Our 27-year-old democracy was hard-fought and hard-won. While we strive every day to live in a society that is at harmony, and which provides opportunities that ensures the fair treatment for all, there are still many things we have yet to overcome.

On the surface it’s easy to pretend we are living in the society that comrades and activists like Steve Biko, Oliver Tambo, Winnie Mandela and co fought for, but underneath it all, there are points of contention proving harder to combat.

The legacy of racism isn’t just something that forms a part of our history.

The plight of marginalised groups are worse than ever – particularly in America, where you can’t even walk into Starbucks without being racially profiled, or where you’re shot when unarmed, just for being black.

Unless we actively educate and resist efforts to promote the idea that one race is superior over another, it’s not going to get better soon.

It starts with activism, but activism is not just about making your voice heard. It’s about listening to marginalised groups and educating yourself about their experiences (without taking offence or assuming that calling out groups of people for racism means a) we hate you and b) we’re accusing you as an individual of being a racist).

These books are a great place to start if you want to understand how the impact of racism affects us on a local and global level:

READ MORE: I married a white woman and many call me a traitor

A Long Way from Home by Peter Carey

The Booker Prize winner is back with an ambitious novel that explores the fraught and brutal history of racism in Australia.

It’s a novel that uses the backdrop of a long-distance car-rally to delve into the history of the Indigenous People of Australia and is a story, that Carey says is one that he, as “a beneficiary of genocide” had to write.

Our reviewer says: “Carey’s unexpected, vivid and at times unsettling story is written with all the mastery of a writer with a lifetime of creative and critical success behind him. The characters and relationships are unforgettable, and their struggles will resonate with many.”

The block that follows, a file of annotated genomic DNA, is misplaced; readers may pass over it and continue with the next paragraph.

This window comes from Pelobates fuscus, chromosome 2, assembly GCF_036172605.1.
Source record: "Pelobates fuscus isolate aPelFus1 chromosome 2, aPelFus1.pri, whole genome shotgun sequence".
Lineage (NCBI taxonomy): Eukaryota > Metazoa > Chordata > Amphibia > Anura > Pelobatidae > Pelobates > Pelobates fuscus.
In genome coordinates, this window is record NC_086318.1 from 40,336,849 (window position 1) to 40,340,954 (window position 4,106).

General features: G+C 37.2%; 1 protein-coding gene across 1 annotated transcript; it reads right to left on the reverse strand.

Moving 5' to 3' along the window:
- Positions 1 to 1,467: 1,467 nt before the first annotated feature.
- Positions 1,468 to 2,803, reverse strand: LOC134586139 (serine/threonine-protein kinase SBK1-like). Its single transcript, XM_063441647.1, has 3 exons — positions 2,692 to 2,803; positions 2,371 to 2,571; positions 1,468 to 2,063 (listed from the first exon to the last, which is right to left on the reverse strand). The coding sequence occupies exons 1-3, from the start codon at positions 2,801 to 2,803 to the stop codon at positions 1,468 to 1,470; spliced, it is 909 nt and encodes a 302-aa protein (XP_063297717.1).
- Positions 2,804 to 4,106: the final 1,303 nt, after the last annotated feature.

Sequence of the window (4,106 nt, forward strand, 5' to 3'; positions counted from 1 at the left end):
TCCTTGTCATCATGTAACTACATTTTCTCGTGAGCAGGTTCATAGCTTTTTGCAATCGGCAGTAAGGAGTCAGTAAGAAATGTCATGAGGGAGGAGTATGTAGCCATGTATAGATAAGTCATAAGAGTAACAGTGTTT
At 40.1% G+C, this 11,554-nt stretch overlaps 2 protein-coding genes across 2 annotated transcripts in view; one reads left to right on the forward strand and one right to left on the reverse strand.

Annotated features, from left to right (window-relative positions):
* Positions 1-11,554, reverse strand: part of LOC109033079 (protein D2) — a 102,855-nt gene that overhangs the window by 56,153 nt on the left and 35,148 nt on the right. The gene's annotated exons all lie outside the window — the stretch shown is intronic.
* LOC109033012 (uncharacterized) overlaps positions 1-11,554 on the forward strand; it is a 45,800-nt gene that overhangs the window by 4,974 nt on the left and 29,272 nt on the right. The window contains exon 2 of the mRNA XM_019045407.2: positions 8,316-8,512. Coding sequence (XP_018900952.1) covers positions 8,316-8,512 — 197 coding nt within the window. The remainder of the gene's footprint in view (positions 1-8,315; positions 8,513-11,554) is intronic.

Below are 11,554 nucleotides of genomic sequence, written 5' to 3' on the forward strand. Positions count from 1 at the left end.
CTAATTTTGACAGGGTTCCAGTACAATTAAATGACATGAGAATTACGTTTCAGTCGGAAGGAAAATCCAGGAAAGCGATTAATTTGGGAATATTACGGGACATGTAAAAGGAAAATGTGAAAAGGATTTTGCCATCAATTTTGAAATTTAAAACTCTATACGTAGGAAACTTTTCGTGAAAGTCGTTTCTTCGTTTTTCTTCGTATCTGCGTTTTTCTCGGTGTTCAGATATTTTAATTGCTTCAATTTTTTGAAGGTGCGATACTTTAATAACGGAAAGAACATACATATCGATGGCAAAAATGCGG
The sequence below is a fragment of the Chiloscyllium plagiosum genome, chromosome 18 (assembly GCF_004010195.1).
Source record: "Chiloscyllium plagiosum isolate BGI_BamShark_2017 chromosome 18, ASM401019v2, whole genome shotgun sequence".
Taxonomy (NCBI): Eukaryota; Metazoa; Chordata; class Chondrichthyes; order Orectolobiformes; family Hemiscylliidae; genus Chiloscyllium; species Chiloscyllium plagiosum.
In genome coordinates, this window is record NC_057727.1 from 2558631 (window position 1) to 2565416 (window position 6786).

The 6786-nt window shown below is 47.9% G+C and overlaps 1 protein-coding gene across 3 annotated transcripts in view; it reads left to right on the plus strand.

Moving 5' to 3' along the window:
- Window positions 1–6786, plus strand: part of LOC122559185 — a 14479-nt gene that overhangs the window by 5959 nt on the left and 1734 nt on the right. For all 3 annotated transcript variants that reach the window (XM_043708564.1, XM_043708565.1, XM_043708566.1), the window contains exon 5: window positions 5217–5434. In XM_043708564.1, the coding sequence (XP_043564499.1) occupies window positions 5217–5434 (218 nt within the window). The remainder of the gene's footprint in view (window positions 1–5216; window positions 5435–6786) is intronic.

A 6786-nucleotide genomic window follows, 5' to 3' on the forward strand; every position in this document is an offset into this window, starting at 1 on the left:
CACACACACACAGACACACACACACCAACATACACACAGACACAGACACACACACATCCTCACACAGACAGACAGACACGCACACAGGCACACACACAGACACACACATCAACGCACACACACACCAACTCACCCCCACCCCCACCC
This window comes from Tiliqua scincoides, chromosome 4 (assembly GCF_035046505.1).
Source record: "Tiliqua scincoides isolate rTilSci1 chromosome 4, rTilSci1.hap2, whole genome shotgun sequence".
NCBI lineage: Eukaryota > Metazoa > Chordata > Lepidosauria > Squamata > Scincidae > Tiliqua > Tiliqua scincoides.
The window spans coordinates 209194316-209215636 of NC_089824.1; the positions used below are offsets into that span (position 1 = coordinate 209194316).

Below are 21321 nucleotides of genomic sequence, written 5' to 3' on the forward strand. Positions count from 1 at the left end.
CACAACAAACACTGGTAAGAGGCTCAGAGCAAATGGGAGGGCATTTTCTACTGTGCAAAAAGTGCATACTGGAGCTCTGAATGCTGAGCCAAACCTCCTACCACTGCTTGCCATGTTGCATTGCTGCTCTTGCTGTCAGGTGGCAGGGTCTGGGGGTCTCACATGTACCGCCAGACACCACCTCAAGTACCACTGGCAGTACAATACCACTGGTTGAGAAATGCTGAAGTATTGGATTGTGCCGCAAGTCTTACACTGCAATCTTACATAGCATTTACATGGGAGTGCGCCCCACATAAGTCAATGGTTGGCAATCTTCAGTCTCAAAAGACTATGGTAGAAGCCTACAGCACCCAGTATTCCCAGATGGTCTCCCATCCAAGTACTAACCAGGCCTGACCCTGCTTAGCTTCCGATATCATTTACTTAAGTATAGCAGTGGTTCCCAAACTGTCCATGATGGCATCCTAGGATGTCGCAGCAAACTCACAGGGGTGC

Read our full review here

We Are Not Such Things by Justine van der Leun

This is a South African story that recounts the story of how American scholar Amy Biehl was murdered. It’s a story of hope and reconciliation and it’s one that our reviewer, says, quickly becomes more than just a story about murder. It delves into township life and the Apartheid system, while also about South Africa in general.

Our reviewer’s selling point: “For a privileged white South African, parts of this book are uncomfortable to read, which is exactly why the book should be read.”

Read the full review here

The Hate U Give by Angie Thomas

This is one of those books, that even after a year of having read this, still makes me think.

It’s a book that tackles police brutality in America and while it’s gritty, heartbreaking and delves into the everyday reality black people in the US, it’s also an uplifting read filled with humour, family drama and the kind of revolutionary activism that will make you go out and find out how you, too, can become a better ally.

Read more about 16-year old Starr’s journey as she battles to find her voice when she witnesses the shooting of her unarmed best friend.

Writing What We Like edited by Yolisa Qunta

This collection of essays features a variety of young voices who tackle subjects like black tax, colourism, whitesplaining and about the awkwardness of being black and privileged.

In this excerpt we featured a while back, Yolisa talks about the subtle forms of racism that exist in everyday life but that we’re completely oblivious to.

From the saleswoman who ignores the black woman trying to enquire about pricing to the narrative about dancing blacks that advertisers keep pushing, this excerpt is written with a lot of subversive humour but packs a mighty punch.

Read the excerpt here:

Why I’m No Longer Talking to White People about Race by Reni Eddo-Lodge

“When I talk about white privilege, I don’t mean that white people have it easy, that they’ve never struggled, or that they’ve never lived in poverty.”

What started as a viral blog post quickly become one of the most talked about books on an international scale. Tackling issues of black history, intersectional feminism and structural racism, this book is an uncomfortable read, but an important one since it also addresses white identity, white anxiety and goes into detail about how white privilege in itself is “an absence of the consequences of racism.”

Read an excerpt from the book here:


The Love Diary of a Zulu Boy - A Memoir by Bhekisisa Mncube

The prolific journalist and author’s memoir delves into a topic that many people are still uncomfortable with – love across the colour line.

In his memoir, The Love Diary of a Zulu Boy, Mncube relates his various experience with racism and the challenges of facing discrimination because he is married to a white woman.

Race and identity form the trademark of this book, but there’s plenty of heartwarming, irreverent and funny snippets  that makes this book a perfect vessel for delivering life lessons that can only serve to help bridge the gap.  

We recently featured a delightful excerpt from the book (I married a white woman and many call me traitor) which resulted in many of you sending in your responses about your experiences with interracial relationships and marriage.

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